At some points in the past, oral accounts were considered inaccurate compared to written accounts, and recordings were subject to skepticism by researchers, who claimed that narrators could hide or distort the truth based on their relation to historical events.
Eyewitness accounts of historical events are an issue many historical research centers have faced. Experts race against time to question as many of the elderly as they can. Researchers and interviewers depend largely on word of mouth, place blind faith in interviewees and hope for the best. Luckily, the elderly often have a strong belief in keeping with the truth and telling the story as it is, without room for distortion and error.
As with many historical centers, documenting the evolution of a culture is key to understanding its history. One of the Kingdom’s more unique features is a diversity of dialects, fashion, lifestyles and more. Darah holds behind its walls a treasure of local dialect and semiotic language research.
“The center trains its Saudi staff members how to methodologically document oral historical accounts and explains to them the importance of oral documentation as a key source of historical accounts. The center also translated and published several works in the field,” Alawairdhi said.

He added that the process of recording oral history is “extremely difficult” and requires interviewers to travel long distances through desert and tough terrain to conduct interviews. The process also requires good negotiation skills on the part of the interviewer, who must convince people to answer questions.
“In fact, the teams working in the center have interviewed different people and some experiences were funny while some were painful. One of the saddest stories happened a while ago when the teams went to interview an elderly person only to know later that day that he had died,” said Alawairdhi.
Evolution has changed the tools available to storytellers. With the advent of writing and the use of modern technology, historians are linked by one common theme, to identify historical significance and keep traditions alive.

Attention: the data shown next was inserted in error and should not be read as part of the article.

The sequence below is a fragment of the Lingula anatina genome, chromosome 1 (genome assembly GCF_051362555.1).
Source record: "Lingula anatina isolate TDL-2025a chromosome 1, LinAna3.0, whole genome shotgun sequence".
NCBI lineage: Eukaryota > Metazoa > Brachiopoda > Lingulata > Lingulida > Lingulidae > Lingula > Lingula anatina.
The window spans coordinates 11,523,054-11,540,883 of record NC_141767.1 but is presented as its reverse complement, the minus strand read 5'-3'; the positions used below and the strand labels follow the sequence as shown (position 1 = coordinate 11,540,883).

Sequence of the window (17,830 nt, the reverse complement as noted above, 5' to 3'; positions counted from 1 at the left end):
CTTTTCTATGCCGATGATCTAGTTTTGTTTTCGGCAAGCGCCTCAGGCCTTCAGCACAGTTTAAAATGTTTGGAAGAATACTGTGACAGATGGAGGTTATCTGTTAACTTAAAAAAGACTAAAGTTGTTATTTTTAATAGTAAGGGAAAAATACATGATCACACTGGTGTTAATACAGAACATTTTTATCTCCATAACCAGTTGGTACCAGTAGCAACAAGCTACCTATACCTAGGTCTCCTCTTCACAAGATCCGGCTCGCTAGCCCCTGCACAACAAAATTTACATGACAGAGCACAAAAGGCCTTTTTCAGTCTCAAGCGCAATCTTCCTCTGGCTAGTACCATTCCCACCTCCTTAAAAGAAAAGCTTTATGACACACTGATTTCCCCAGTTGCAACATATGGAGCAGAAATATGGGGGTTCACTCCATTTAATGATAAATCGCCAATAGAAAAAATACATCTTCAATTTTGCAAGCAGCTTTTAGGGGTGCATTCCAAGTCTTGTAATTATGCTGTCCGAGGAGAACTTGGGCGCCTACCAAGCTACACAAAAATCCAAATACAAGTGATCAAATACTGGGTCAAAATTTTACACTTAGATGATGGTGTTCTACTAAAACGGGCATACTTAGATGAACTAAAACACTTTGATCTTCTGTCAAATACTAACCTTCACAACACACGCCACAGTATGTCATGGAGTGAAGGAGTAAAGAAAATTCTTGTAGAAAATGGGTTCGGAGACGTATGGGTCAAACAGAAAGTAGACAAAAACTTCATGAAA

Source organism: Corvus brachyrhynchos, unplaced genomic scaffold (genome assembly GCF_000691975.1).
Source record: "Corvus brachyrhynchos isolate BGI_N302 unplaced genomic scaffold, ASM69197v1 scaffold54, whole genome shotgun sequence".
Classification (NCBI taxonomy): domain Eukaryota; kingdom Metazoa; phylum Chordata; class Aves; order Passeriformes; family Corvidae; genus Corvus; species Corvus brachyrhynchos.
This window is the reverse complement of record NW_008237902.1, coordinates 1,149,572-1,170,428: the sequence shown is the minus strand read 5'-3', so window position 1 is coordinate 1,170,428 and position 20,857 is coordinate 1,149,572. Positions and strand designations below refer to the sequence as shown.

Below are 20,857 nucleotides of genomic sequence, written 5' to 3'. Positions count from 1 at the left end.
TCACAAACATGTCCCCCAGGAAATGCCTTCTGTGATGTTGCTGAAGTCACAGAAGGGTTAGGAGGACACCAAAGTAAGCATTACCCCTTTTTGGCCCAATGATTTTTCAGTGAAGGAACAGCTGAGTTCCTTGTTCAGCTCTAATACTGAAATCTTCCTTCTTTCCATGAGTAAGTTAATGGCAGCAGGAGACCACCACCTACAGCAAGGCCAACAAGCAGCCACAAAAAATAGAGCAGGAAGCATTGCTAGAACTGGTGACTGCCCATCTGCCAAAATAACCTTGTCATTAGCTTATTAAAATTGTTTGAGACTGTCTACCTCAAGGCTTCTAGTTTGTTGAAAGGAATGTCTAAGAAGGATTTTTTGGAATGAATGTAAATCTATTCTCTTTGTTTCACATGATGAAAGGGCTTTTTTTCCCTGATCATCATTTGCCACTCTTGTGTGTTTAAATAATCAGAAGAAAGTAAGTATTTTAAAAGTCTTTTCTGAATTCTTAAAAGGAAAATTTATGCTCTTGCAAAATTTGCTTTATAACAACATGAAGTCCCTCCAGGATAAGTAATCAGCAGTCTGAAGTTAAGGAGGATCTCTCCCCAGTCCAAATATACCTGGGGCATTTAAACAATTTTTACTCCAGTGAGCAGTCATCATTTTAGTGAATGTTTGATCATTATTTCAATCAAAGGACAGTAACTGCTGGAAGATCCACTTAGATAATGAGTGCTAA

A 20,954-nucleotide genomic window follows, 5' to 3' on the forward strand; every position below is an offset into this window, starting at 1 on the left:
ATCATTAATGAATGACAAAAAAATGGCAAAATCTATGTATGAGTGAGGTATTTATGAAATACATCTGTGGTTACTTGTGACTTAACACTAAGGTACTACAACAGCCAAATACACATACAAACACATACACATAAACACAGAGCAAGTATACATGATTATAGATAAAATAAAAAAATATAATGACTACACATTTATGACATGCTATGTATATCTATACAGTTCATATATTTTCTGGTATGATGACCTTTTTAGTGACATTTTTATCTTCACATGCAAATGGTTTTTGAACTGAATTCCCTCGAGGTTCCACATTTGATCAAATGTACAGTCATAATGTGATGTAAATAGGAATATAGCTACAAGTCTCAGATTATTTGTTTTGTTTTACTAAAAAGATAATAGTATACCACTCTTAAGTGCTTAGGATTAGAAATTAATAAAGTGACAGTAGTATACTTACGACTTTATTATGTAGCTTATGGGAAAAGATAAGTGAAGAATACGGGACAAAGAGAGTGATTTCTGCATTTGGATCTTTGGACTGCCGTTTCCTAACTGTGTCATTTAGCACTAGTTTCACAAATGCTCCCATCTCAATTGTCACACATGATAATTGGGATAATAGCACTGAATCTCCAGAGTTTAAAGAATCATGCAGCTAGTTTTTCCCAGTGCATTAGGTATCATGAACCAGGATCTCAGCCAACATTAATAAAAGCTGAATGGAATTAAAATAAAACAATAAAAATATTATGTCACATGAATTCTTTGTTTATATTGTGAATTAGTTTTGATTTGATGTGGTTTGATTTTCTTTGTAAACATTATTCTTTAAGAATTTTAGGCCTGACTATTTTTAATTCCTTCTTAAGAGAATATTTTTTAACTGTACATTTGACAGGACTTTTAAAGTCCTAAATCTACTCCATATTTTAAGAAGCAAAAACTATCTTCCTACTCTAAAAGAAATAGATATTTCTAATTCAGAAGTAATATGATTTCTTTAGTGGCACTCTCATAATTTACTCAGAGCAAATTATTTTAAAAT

Overdue business rents waived by Saudi court

Overdue business rents waived by Saudi court
If a contract obliges one of the parties to carry out a task, which cannot be completed on time due to the pandemic, the court can temporarily suspend the implementation of the obligation. (SPA)
Updated 19 January 2021

Overdue business rents waived by Saudi court

Overdue business rents waived by Saudi court
  • The new regulations cover construction contracts, supply contracts, and the like, which have been affected by the pandemic

RIYADH: The General Assembly of the Saudi Supreme Court has ordered the waiving of overdue rents on businesses hit by the coronavirus disease (COVID-19) pandemic, and called for a review of such contracts between tenants and owners.

The steps have been taken in view of the circumstances caused by the pandemic, wherein an obligation or contract cannot be implemented without unusual losses.

The president of the Supreme Court, Khalid bin Abdullah bin Muhammad Al-Luhaidan, approved the decisions backed by 32 members of the assembly, Okaz newspaper reported.

Authorities have set conditions that have to be met before a case can be considered for review under the new regulations.

If a contract was concluded before the commencement of the preventive measures announced in the wake of the pandemic, then the impact was direct and unavoidable. If in such a case, an affected party was not compensated or did not reach a deal to mitigate the impact of the health crisis, then it qualifies for a review and the new regulations will then take effect, said legal sources.

The Supreme Court said a competent court will issue its verdict based on facts and circumstantial evidence, and may order amendments to a contract.

It also said the new provisions will be applicable to tenancy contracts and movable properties affected by the pandemic.

It clarified that if, due to the pandemic, a tenant was unable to use the leased property, in whole or in part, the court would reduce the rent as much as the usually intended benefit was reduced.

A lessor, meanwhile, does not have the right to terminate the contract if a tenant is late in paying rent for the period during which it was impossible to fully or partly use the property due to the pandemic.